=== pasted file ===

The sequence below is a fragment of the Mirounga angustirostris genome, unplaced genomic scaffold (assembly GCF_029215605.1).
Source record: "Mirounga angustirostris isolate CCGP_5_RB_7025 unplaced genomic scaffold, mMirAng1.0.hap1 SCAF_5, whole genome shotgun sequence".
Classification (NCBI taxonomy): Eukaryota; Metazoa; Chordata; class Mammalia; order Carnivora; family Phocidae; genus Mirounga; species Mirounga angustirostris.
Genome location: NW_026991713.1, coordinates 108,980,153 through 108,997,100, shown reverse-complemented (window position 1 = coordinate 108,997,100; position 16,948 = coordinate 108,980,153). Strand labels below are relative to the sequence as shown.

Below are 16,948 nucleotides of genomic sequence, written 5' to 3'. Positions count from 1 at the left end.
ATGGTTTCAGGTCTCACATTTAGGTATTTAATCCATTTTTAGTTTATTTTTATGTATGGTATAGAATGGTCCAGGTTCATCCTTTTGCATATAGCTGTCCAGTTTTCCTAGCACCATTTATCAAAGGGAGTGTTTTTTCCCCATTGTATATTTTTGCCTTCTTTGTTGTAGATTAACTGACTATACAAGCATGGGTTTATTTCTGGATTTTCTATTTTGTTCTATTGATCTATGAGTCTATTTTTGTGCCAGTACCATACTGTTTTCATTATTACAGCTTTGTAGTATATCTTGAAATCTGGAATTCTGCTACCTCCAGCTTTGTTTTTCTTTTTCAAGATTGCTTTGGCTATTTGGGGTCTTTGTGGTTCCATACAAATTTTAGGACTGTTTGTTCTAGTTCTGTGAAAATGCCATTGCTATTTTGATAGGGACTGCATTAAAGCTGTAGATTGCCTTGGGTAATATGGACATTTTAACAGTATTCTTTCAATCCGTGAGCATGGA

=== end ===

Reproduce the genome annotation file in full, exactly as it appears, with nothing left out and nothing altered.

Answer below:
The sequence below is a fragment of the Mirounga angustirostris genome, unplaced genomic scaffold (assembly GCF_029215605.1).
Source record: "Mirounga angustirostris isolate CCGP_5_RB_7025 unplaced genomic scaffold, mMirAng1.0.hap1 SCAF_5, whole genome shotgun sequence".
Classification (NCBI taxonomy): Eukaryota; Metazoa; Chordata; class Mammalia; order Carnivora; family Phocidae; genus Mirounga; species Mirounga angustirostris.
Genome location: NW_026991713.1, coordinates 108,980,153 through 108,997,100, shown reverse-complemented (window position 1 = coordinate 108,997,100; position 16,948 = coordinate 108,980,153). Strand labels below are relative to the sequence as shown.

Below are 16,948 nucleotides of genomic sequence, written 5' to 3'. Positions count from 1 at the left end.
ATGGTTTCAGGTCTCACATTTAGGTATTTAATCCATTTTTAGTTTATTTTTATGTATGGTATAGAATGGTCCAGGTTCATCCTTTTGCATATAGCTGTCCAGTTTTCCTAGCACCATTTATCAAAGGGAGTGTTTTTTCCCCATTGTATATTTTTGCCTTCTTTGTTGTAGATTAACTGACTATACAAGCATGGGTTTATTTCTGGATTTTCTATTTTGTTCTATTGATCTATGAGTCTATTTTTGTGCCAGTACCATACTGTTTTCATTATTACAGCTTTGTAGTATATCTTGAAATCTGGAATTCTGCTACCTCCAGCTTTGTTTTTCTTTTTCAAGATTGCTTTGGCTATTTGGGGTCTTTGTGGTTCCATACAAATTTTAGGACTGTTTGTTCTAGTTCTGTGAAAATGCCATTGCTATTTTGATAGGGACTGCATTAAAGCTGTAGATTGCCTTGGGTAATATGGACATTTTAACAGTATTCTTTCAATCCGTGAGCATGGA